Transient receptor potential channel ankryn 1 (TRPA1) expressed in the gastrointestinal tract is associated with gastric motility, gastric emptying, and food intake. In this study, we investigated the effects of methyl syringate, a specific and selective TRPA1 agonist, on food intake, gastric emptying, and gut hormone levels in imprinting control region (ICR) mice. The administration of methyl syringate suppressed cumulative food intake and gastric emptying. In addition, treatment with ruthenium red (RR), a general cation channel blocker, and HC-030031, a selective TRPA1 antagonist, inhibited methyl syringate-induced reduction of food intake and delayed gastric emptying in ICR mice. Methyl syringate also increased plasma peptide YY (PYY) levels, but not glucagon-like peptide-1 (GLP-1) levels. The elevation in PYY was blocked by treatment with RR and HC-030031. The present findings indicate that methyl syringate regulates food intake and gastric emptying through a TRPA1-mediated pathway and, by extension, can contribute to weight suppression.
Citation: Kim MJ, Son HJ, Song SH, Jung M, Kim Y, Rhyu M-R (2013) The TRPA1 Agonist, Methyl Syringate Suppresses Food Intake and Gastric Emptying. PLoS ONE 8(8): e71603. https://doi.org/10.1371/journal.pone.0071603
Editor: François Blachier, National Institute of Agronomic Research, France
Received: April 3, 2013; Accepted: July 8, 2013; Published: August 21, 2013
Copyright: © 2013 Kim et al. This is an open-access article distributed under the terms of the Creative Commons Attribution License, which permits unrestricted use, distribution, and reproduction in any medium, provided the original author and source are credited.
Funding: This study was supported by Korea Food Research Institute (E0131201). The funders had no role in study design, data collection and analysis, decision to publish, or preparation of the manuscript.
Competing interests: The authors have declared that no competing interests exist.
The gastrointestinal (GI) tract, the largest endocrine organ, plays an important role in the regulation of energy homeostasis and gastric emptying by coordinating appetite, food intake, and body weight , . Gastric emptying is promoted by increased food volume in the stomach, the presence of liquid food, and protein. In contrast, the osmolarity of chime, fat, duodenal distension, cold temperatures, and an acidic pH of 3.5–4 inhibit gastric emptying , . Several GI hormones such as peptide YY (PYY) and glucagon-like peptide 1 (GLP-1) also regulate gastric emptying and food intake when secreted from L-cells in the ileum into the circulation after food consumption . The effect of GLP-1 and PYY is late and long-term. GLP-1, found in the jejunum, ileum, and colon, is stimulated by carbohydrate, protein, lipid, and glucose concentration in blood . GLP-1 release dose-dependently enhances insulin secretion from pancreas, insulin-sensitivity, and insulin gene expression –. GLP-1 also reduces glucagon secretion from the pancreas, gastric secretion, gastric emptying, and food intake. PYY increases electrolyte and water absorption in the colon, while suppressing pancreatic secretion, gastric motility, gastric emptying, and appetite , .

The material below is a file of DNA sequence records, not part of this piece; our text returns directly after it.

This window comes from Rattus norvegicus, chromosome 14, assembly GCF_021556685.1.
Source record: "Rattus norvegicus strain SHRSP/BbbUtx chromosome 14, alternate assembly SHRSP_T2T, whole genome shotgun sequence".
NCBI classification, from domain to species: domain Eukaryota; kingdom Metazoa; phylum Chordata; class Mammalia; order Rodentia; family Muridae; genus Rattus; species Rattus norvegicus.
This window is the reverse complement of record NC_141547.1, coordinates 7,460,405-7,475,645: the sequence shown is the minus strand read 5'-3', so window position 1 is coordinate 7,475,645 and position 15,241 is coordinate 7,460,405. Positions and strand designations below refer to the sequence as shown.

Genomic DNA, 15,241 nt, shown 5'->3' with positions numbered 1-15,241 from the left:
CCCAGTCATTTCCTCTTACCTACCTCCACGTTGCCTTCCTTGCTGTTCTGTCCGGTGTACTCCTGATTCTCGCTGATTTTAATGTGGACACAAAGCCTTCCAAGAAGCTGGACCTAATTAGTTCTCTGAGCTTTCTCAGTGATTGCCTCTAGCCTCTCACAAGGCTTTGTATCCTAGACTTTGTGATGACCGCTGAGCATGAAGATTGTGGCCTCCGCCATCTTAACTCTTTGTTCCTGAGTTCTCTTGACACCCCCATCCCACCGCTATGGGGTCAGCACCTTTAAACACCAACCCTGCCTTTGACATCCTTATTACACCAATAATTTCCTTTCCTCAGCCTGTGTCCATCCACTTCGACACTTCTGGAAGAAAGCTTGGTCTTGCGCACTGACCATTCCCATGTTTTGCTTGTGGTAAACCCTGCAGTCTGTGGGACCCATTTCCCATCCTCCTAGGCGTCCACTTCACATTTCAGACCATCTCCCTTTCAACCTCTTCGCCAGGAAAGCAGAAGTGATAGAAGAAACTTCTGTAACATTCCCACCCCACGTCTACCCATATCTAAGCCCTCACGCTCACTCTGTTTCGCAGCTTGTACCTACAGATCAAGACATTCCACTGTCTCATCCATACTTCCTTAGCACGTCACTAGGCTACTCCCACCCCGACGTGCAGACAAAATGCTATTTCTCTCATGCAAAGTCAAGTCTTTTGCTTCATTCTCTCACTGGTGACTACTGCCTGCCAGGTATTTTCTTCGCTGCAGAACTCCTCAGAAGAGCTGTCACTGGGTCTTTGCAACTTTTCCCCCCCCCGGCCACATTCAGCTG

Transient receptor potential cation channel, subfamily A, member 1 (TRPA1), a member of the TRP family, is expressed in sensory neurons and associated with somatosensation, such as pain, cold, hot, and pungent irritants –. The recent identification of TRPA1 expression in other organs has revealed additional functions. TRPA1 is highly expressed in enteroendocrine cells in the GI tract of humans, mice, and rats, where it plays an important role in delayed gastric emptying, secretion of gut hormones and reduction of food intake , . TRPA1 responds to various pungent ingredients in foods including allyl isothiocyanate (AITC) in wasabi, allicin in garlic, benzyl isothiocyanate in yellow mustard, isopropyl isothiocyanate in nasturtium seeds, methyl isothiocyanate in capers, phenylethyl isothiocyanate in Brussels sprouts, and ligustilide in celery (Apium graveolens L.) and lovage (Levisticum officinale L) –. Non-pungent compounds such as capsiate and the fatty acids in royal jelly are TRPA1 activators , .
We previously determined that methyl syringate is one of the pungent ingredients in Kalopanax pictus Nakai (K. pictus) . Methyl syringate increases cytosolic Ca2+ in human TRPA1 (hTRPA1)-transfected cells. This effect is inhibited by a general cation channel blocker, ruthenium red (RR) or a selective TRPA1 blocker, HC-030031. Thus, methyl syringate is a specific and selective activator of hTRPA1. Methyl syringate may be an electrophile because it performs as an electon-transfer mediator in Bratkovskaya et al. (2006) . The electrophilic TRPA1 agonists such as AITC and lots of α,β-unsaturated aldehydes are covalently modified cysteine residues in cytoplasmic domain of TRPA1 and activates TRPA1 . Same as other electrophilic agonists, methyl syringate may activate TRPA1 via a covalent pathway. In this study, we investigated whether methyl syringate inhibits gastric emptying by activating TRPA1 and stimulates the release of gut hormones including PYY and GLP-1 in vivo in male imprinting control region (ICR) mice.
Materials and Methods
Cinnamaldehyde, ruthenium red (RR), HC-030031, dimethyl sulfoxide (DMSO), phenol red, methyl cellulose, and urethane were purchased from Sigma-Aldrich (St. Louis, MO, USA). Trichloroacetic acid was obtained from Junsei Chemical Co., Ltd. (Chuo-ku, Tokyo) and methyl syringate from Alfa Aesar (MA, USA). The structures of cinnamaldehyde and methyl syringate were described in Figure 1.